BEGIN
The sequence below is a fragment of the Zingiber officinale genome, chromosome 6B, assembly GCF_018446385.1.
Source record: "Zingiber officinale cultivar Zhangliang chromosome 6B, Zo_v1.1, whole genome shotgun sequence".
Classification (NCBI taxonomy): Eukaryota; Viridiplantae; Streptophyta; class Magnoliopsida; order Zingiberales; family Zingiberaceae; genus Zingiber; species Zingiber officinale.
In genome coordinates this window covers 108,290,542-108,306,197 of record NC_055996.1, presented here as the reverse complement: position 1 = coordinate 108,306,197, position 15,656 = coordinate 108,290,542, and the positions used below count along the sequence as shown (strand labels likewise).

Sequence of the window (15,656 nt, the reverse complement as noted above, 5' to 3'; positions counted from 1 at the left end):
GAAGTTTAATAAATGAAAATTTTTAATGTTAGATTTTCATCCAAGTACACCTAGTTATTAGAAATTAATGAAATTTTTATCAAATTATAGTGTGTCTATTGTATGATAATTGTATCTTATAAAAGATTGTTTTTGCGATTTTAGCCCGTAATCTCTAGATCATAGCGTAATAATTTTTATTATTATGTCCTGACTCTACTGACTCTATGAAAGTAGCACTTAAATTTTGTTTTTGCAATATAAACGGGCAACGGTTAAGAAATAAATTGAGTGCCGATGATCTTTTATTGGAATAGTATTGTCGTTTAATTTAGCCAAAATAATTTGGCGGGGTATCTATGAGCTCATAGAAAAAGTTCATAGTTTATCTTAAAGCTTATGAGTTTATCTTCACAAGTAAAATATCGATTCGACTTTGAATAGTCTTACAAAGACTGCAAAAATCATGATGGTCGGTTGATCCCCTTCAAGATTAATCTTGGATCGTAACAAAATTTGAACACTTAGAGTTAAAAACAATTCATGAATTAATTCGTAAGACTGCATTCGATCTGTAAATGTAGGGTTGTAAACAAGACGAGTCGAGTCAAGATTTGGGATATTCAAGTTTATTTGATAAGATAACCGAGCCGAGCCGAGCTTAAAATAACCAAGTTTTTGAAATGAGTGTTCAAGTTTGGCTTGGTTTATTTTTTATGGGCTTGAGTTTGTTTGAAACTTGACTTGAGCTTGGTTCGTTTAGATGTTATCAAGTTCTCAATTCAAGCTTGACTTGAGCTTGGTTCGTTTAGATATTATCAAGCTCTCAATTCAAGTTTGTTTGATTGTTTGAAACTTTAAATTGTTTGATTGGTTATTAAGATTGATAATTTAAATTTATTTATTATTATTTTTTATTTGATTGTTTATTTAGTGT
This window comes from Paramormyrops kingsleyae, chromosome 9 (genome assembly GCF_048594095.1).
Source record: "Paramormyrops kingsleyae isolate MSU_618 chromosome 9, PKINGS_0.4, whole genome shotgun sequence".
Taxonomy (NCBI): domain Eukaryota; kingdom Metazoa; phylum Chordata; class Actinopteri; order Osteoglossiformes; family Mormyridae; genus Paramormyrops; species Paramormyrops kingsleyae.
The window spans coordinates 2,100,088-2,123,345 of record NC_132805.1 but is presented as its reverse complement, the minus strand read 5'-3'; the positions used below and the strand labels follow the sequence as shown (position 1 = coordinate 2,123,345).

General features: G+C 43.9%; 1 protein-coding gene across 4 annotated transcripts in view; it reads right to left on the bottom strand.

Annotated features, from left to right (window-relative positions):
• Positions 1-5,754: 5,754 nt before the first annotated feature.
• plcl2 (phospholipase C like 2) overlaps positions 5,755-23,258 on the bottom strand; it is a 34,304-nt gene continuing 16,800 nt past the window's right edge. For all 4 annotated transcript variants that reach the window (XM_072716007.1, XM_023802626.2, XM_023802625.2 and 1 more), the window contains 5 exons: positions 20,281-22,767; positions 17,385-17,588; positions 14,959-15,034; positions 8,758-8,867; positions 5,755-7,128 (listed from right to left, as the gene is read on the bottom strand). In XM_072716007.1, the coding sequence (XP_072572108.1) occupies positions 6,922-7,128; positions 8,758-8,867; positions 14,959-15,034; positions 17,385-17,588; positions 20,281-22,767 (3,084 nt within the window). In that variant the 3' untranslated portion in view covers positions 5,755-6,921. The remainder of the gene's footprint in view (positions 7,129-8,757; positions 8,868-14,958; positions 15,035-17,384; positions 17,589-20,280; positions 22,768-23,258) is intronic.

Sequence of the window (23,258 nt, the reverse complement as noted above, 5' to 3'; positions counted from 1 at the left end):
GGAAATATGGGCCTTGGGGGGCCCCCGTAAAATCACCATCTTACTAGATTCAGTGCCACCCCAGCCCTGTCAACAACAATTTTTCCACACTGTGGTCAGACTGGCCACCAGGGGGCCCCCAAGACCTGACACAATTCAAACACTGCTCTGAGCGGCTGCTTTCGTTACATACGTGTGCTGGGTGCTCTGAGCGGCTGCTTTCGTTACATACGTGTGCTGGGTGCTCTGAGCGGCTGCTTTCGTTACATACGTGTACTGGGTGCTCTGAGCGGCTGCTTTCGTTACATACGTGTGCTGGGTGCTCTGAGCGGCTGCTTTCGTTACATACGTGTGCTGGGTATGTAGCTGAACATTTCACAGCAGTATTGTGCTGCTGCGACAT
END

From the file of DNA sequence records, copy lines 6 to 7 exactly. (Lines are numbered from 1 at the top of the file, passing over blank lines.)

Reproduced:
GAAGTTTAATAAATGAAAATTTTTAATGTTAGATTTTCATCCAAGTACACCTAGTTATTAGAAATTAATGAAATTTTTATCAAATTATAGTGTGTCTATTGTATGATAATTGTATCTTATAAAAGATTGTTTTTGCGATTTTAGCCCGTAATCTCTAGATCATAGCGTAATAATTTTTATTATTATGTCCTGACTCTACTGACTCTATGAAAGTAGCACTTAAATTTTGTTTTTGCAATATAAACGGGCAACGGTTAAGAAATAAATTGAGTGCCGATGATCTTTTATTGGAATAGTATTGTCGTTTAATTTAGCCAAAATAATTTGGCGGGGTATCTATGAGCTCATAGAAAAAGTTCATAGTTTATCTTAAAGCTTATGAGTTTATCTTCACAAGTAAAATATCGATTCGACTTTGAATAGTCTTACAAAGACTGCAAAAATCATGATGGTCGGTTGATCCCCTTCAAGATTAATCTTGGATCGTAACAAAATTTGAACACTTAGAGTTAAAAACAATTCATGAATTAATTCGTAAGACTGCATTCGATCTGTAAATGTAGGGTTGTAAACAAGACGAGTCGAGTCAAGATTTGGGATATTCAAGTTTATTTGATAAGATAACCGAGCCGAGCCGAGCTTAAAATAACCAAGTTTTTGAAATGAGTGTTCAAGTTTGGCTTGGTTTATTTTTTATGGGCTTGAGTTTGTTTGAAACTTGACTTGAGCTTGGTTCGTTTAGATGTTATCAAGTTCTCAATTCAAGCTTGACTTGAGCTTGGTTCGTTTAGATATTATCAAGCTCTCAATTCAAGTTTGTTTGATTGTTTGAAACTTTAAATTGTTTGATTGGTTATTAAGATTGATAATTTAAATTTATTTATTATTATTTTTTATTTGATTGTTTATTTAGTGT
This window comes from Paramormyrops kingsleyae, chromosome 9 (genome assembly GCF_048594095.1).